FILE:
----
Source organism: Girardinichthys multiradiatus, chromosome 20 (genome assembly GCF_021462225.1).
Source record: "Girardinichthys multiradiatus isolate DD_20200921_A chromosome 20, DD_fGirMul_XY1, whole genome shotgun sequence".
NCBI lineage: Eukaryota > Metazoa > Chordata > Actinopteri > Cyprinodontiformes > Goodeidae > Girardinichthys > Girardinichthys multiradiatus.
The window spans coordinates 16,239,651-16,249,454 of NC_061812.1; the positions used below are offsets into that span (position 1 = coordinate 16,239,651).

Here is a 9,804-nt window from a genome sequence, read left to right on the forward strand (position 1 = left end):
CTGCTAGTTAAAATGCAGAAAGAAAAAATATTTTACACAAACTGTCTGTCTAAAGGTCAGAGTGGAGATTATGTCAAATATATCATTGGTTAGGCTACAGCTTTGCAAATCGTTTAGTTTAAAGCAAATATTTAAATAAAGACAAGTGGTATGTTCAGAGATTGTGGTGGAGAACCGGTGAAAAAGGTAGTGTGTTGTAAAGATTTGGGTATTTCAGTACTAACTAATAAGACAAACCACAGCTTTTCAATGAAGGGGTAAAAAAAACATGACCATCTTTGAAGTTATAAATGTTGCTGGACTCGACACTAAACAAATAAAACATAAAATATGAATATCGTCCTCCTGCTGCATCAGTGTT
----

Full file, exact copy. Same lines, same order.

Source organism: Girardinichthys multiradiatus, chromosome 20 (genome assembly GCF_021462225.1).
Source record: "Girardinichthys multiradiatus isolate DD_20200921_A chromosome 20, DD_fGirMul_XY1, whole genome shotgun sequence".
NCBI lineage: Eukaryota > Metazoa > Chordata > Actinopteri > Cyprinodontiformes > Goodeidae > Girardinichthys > Girardinichthys multiradiatus.
The window spans coordinates 16,239,651-16,249,454 of NC_061812.1; the positions used below are offsets into that span (position 1 = coordinate 16,239,651).

Here is a 9,804-nt window from a genome sequence, read left to right on the forward strand (position 1 = left end):
CTGCTAGTTAAAATGCAGAAAGAAAAAATATTTTACACAAACTGTCTGTCTAAAGGTCAGAGTGGAGATTATGTCAAATATATCATTGGTTAGGCTACAGCTTTGCAAATCGTTTAGTTTAAAGCAAATATTTAAATAAAGACAAGTGGTATGTTCAGAGATTGTGGTGGAGAACCGGTGAAAAAGGTAGTGTGTTGTAAAGATTTGGGTATTTCAGTACTAACTAATAAGACAAACCACAGCTTTTCAATGAAGGGGTAAAAAAAACATGACCATCTTTGAAGTTATAAATGTTGCTGGACTCGACACTAAACAAATAAAACATAAAATATGAATATCGTCCTCCTGCTGCATCAGTGTT